Snow in the summer? 18-metre-high snow pile still stands in Winnipeg

    By Nadine Kalinauskas | Small Business

    It's August. There is still snow in Winnipeg.

    At the Kenaston snow dump site in the south end of the city sits an 18-metre-high snow pile. And it's not the only one. A number of smaller snow piles remain at the city's four snow-dumping sites, where the city dumps snow removed from city streets during the winter months.

    Unfortunately, because the sites are closed to the public, summer tobogganing is not permitted.

    Winnipeg doesn't use salt or heat to speed up the melting process. Instead, the city depends on summer temperatures to get rid of the piles.

    Jim Berezowsky, Winnipeg's manager of streets maintenance, told CTV News that it isn't unusual for the snow piles at these dump sites to last until August, but this year's piles are larger than usual.

    "It is significantly higher than in years past," Berezowsky told CTV's Canada AM on Friday. "We didn't receive the extreme heat that we usually do."

    Dirt encrusted on the snow pile is helping it withstand warmer temperatures.

    By the second or third week of August, bulldozers will crack through the snow piles to help air penetrate the icy crust and encourage melting. By the end of the month, crews hope to clean up any leftover debris and move it to the landfill.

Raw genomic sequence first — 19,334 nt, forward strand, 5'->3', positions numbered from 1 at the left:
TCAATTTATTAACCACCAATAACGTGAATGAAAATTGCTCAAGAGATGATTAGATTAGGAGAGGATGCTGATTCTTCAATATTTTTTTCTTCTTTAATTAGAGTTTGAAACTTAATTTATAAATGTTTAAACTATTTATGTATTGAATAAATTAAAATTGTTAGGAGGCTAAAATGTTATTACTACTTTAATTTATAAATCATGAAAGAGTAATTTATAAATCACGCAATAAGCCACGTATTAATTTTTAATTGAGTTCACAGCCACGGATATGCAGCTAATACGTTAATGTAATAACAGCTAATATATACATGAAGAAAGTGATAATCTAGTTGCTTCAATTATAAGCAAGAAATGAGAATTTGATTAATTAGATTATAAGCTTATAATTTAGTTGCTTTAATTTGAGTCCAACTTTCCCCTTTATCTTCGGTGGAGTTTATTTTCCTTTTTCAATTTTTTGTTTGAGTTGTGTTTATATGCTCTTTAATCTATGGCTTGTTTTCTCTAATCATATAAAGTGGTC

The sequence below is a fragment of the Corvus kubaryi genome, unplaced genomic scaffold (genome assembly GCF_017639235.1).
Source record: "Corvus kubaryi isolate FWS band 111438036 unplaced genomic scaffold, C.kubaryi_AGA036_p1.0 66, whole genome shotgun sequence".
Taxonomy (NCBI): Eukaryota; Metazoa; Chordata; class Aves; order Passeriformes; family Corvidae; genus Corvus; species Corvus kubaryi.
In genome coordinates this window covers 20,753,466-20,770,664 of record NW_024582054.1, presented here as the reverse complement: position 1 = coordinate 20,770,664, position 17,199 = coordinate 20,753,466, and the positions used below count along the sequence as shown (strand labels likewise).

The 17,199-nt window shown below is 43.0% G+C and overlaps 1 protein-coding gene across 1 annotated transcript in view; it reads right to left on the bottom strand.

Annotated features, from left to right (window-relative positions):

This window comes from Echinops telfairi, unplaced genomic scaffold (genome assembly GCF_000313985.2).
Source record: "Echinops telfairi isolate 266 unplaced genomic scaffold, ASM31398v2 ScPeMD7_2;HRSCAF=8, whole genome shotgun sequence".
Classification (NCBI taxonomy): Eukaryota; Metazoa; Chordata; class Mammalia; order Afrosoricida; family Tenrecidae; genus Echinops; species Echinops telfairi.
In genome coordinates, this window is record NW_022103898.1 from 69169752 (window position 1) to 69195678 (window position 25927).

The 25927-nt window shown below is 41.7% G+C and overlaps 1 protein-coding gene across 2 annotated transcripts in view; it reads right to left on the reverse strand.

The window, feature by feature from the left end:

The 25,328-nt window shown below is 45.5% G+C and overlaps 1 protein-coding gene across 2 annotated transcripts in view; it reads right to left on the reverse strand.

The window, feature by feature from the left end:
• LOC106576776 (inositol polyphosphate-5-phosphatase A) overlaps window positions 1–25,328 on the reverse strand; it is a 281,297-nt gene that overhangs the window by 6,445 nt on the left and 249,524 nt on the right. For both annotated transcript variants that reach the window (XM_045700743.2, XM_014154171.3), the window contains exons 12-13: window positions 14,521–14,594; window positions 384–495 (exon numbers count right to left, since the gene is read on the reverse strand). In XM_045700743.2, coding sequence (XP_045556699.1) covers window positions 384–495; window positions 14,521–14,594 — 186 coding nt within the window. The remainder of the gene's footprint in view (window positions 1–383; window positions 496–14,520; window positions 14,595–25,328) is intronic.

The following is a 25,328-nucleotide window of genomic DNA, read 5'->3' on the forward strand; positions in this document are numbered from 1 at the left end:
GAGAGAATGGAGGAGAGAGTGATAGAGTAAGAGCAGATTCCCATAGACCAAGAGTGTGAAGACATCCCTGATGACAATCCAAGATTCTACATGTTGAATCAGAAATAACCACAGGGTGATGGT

The snow-dumping sites should all be clear by the end of September, ready for another winter.

    Winnipeg isn't the only city still dealing with last winter's snow.

    Crews in Calgary are currently spreading around its snow piles to encourage melting.

    "If we didn't do that it likely wouldn’t have melted before the fall, or potentially before we got snow this year," Jessica Bell, a communications advisor with the city’s roads department, told Metro Thursday.

    Unlike Winnipeg, a city accustomed to moving snow to storage sites, Calgary typically only plows snow. This last winter's massive snowfalls, however, dictated that the snow be removed from city streets and piled elsewhere.

    "We had an extraordinary winter and removed an unprecedented amount of snow," Bell said. "There are still piles at the sites but a big part of it is the debris our crews pick up with the snow."

    Bell said that the snow should be melted by the end of the month.

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